Additional evidence supporting this theory was found in a recently translated Walam Olum text which read, in part, "What's in your wallet?"
Wonder how The Orthodoxy in science are taking this?
Maybe they walked west looking for Romans to kill.
There’s record of blue eyed Natives east of the Cherokee regions. The largest tribe in the Piedmont spoke Algonquin. There is some speculation that the failed colony at Roanoke Island provided a blue eyed gene.
There is no mention of the Injuns chowing down on Lutefisk and washing it down with akvavit, so I am not believing this Norvegian ancestry ting. Could be a ploy to get a casino in Oslo.
I didn't know this guy had done an 8 volume piece on it, but he undoubtedly brought in all the related materials he could find.
I have a single volume of a book written by a fellow who knew the writer, and probably Myron Payne ~ and I know that Mr. Cline, a family friend, was probably also in that circle (he worked with Indians in various places to reclaim their cultural heritage/baggage).
The little bit of the material I've ever seen is fairly readable ~ provided you have a guide to American Indian sign language (which shows up in it as well) and some experience with Old West Gothic (including that quaint language used in England before the Normans conquered the place in 1066).
So Frode Th. Omdahl, from Stavanger, the Viking's very jumping off place cracked the code.
I wonder if he also earlier studied American Indian Sign Language and if the pictographs matched those standards for ideographic representations.
BTW, the Walum Olem has been considered made-up BS since it was discovered ~ a genuine fake ~ but yet, it was always pretty obvious that it was trying to convey meaning and information. The imprint of actual language is in there. It's not just an apparent jumble of clan structures and totems.
Didn’t some of them also have red hair?
No proof as of yet any American Indian in my family but my ancestors look like American Indian. All my granddads brothers and sisters had dark skin and dark eyes. My granddad has light skin and blue eyes. He had 12 brothers and sisters. So 1 in 13 ended up with blue eyes light skin in his family. Interesting.....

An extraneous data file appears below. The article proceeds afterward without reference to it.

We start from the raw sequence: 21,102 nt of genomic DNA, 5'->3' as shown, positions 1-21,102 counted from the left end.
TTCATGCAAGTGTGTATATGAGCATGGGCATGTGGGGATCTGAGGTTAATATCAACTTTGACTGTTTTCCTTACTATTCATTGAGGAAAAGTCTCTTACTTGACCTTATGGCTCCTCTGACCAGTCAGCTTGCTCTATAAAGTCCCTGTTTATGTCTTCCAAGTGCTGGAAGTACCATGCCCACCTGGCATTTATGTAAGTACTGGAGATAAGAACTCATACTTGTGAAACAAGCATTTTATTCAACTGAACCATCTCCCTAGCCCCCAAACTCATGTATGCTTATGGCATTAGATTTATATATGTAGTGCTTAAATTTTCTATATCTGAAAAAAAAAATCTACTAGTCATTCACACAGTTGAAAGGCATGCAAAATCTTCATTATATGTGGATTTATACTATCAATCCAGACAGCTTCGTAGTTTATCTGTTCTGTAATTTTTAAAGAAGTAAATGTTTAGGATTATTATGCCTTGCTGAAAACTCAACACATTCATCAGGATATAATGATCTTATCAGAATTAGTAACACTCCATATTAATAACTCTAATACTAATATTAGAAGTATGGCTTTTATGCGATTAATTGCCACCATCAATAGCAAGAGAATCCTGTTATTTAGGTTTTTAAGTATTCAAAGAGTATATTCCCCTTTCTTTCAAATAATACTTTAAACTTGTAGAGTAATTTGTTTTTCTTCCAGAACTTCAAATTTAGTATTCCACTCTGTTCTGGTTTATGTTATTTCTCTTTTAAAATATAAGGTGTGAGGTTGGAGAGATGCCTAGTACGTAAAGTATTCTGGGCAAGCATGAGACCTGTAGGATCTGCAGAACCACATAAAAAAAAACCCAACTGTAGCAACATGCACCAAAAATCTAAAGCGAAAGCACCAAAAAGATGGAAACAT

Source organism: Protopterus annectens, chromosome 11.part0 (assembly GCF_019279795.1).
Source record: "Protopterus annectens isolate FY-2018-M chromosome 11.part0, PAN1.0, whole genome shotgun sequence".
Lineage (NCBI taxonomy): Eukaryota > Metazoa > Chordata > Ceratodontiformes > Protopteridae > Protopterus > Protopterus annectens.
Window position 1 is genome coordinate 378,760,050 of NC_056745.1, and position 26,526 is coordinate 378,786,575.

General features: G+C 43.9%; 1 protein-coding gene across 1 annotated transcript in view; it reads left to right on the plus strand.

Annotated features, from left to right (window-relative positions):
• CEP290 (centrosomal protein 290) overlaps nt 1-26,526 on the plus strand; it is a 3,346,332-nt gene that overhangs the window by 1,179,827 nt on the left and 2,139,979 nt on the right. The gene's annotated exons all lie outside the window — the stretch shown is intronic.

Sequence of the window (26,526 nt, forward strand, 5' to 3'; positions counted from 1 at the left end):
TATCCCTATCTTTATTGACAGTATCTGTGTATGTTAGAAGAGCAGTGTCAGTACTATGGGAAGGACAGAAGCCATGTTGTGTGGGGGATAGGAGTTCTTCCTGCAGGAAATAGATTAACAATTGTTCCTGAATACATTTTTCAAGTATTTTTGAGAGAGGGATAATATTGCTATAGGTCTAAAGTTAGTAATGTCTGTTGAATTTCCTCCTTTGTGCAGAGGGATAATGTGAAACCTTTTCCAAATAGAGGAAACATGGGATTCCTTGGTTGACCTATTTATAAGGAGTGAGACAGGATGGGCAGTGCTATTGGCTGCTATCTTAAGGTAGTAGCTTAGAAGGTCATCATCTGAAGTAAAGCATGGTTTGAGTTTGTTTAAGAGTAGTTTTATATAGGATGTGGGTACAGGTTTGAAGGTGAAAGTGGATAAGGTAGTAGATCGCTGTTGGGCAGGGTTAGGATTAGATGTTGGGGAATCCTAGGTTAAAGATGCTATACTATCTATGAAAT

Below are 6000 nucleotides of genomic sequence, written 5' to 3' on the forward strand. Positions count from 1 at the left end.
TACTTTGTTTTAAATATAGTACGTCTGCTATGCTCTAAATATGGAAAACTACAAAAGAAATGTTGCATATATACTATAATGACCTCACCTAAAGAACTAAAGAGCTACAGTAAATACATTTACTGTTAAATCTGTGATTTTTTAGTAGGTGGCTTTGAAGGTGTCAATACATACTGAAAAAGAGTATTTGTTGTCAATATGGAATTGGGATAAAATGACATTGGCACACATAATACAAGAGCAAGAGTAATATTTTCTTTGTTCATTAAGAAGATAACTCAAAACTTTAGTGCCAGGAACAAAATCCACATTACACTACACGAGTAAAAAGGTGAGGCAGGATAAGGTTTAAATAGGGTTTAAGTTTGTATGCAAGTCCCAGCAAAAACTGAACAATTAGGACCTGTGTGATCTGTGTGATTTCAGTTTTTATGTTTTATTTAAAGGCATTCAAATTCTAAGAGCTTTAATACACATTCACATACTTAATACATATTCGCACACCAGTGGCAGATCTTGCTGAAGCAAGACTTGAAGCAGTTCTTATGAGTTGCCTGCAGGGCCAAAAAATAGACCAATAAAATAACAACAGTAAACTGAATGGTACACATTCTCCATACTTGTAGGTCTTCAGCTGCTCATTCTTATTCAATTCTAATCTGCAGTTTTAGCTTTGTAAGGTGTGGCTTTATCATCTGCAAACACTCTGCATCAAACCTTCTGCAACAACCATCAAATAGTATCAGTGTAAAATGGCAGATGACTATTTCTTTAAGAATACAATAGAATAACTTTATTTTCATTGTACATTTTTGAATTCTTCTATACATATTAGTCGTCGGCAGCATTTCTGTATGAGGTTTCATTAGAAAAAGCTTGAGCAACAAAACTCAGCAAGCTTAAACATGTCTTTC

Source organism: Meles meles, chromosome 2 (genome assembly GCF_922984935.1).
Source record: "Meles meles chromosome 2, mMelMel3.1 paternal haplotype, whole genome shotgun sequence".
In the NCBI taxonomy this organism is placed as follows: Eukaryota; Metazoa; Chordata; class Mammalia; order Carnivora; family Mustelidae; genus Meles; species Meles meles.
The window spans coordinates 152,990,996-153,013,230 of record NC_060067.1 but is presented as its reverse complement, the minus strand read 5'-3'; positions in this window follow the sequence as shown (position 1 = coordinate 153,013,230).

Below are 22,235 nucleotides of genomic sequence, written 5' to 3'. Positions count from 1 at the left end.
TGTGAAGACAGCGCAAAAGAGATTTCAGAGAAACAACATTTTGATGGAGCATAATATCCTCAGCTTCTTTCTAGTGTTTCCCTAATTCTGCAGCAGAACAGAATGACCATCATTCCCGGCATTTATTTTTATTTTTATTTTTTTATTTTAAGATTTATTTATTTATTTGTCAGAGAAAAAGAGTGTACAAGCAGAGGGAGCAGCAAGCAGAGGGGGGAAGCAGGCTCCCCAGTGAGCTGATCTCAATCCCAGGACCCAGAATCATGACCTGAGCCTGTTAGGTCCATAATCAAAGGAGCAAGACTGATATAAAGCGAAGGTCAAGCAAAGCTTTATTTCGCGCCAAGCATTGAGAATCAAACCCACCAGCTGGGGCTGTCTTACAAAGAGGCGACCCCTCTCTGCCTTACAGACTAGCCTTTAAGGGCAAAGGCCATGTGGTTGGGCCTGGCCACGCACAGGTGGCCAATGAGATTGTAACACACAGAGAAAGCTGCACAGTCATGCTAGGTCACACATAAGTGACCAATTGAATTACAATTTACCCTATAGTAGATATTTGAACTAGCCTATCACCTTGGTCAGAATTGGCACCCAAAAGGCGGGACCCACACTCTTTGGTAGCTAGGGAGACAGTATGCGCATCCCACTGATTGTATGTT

Eye color is pretty much controlled by SEVERAL GENES. http://www.thetech.org/genetics/ask.php?id=29 There are also some physical controls ~ like is the pigment in front of the lens, or behind the lens, and are there pigment deposits in/on/around the Iris for “yellow” when the main deposits elsewhere are “black”.
Supposedly my former MIL has a rare eye disease that is only found in Seminole Indians. Never heard anything about it outside their family so I take it with a grain of salt.
I have to wonder:
If the Norse movement into North America was significant enough to have the effect on language the article indicates it had, why did it not have a more visible effect in other areas, for instance metal working.
The Norse of the time knew how to work metal, so why were the Amerinds still using flint hundreds of years later?
“Two experts on ancient America may have solved not only the mysterious disappearance of Norse from the Western Settlement of Greenland in the 1300s,”
I think the politically incorrect version of why the Norse settlers disappeared was that they were eaten by eskimos.
I gasp when thinking about the horrible discrimination these refugees of Global Cooling must have faced. What kind of reparations are due from the Indigenous Peoples? Surely trillions given 600 years of compound interest. If it makes a difference in the life of one child it will all be worth it.